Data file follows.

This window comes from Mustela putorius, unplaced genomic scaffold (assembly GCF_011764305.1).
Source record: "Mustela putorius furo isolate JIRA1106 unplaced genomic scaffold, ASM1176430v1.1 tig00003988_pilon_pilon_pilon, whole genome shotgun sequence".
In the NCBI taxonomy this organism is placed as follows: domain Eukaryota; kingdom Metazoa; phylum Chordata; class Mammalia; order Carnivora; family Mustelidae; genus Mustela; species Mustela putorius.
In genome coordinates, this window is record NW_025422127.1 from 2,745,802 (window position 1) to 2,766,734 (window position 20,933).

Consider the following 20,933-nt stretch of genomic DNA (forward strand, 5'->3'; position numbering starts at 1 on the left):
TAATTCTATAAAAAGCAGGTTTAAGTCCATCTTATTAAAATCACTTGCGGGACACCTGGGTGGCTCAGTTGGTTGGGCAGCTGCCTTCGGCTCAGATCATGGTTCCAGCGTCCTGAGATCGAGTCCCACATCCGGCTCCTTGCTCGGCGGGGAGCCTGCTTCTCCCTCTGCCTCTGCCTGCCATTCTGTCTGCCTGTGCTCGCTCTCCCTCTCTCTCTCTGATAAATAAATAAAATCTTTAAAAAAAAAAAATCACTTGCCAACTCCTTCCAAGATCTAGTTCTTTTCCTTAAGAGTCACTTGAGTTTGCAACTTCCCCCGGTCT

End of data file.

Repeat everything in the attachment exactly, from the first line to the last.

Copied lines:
This window comes from Mustela putorius, unplaced genomic scaffold (assembly GCF_011764305.1).
Source record: "Mustela putorius furo isolate JIRA1106 unplaced genomic scaffold, ASM1176430v1.1 tig00003988_pilon_pilon_pilon, whole genome shotgun sequence".
In the NCBI taxonomy this organism is placed as follows: domain Eukaryota; kingdom Metazoa; phylum Chordata; class Mammalia; order Carnivora; family Mustelidae; genus Mustela; species Mustela putorius.
In genome coordinates, this window is record NW_025422127.1 from 2,745,802 (window position 1) to 2,766,734 (window position 20,933).

Consider the following 20,933-nt stretch of genomic DNA (forward strand, 5'->3'; position numbering starts at 1 on the left):
TAATTCTATAAAAAGCAGGTTTAAGTCCATCTTATTAAAATCACTTGCGGGACACCTGGGTGGCTCAGTTGGTTGGGCAGCTGCCTTCGGCTCAGATCATGGTTCCAGCGTCCTGAGATCGAGTCCCACATCCGGCTCCTTGCTCGGCGGGGAGCCTGCTTCTCCCTCTGCCTCTGCCTGCCATTCTGTCTGCCTGTGCTCGCTCTCCCTCTCTCTCTCTGATAAATAAATAAAATCTTTAAAAAAAAAAAATCACTTGCCAACTCCTTCCAAGATCTAGTTCTTTTCCTTAAGAGTCACTTGAGTTTGCAACTTCCCCCGGTCT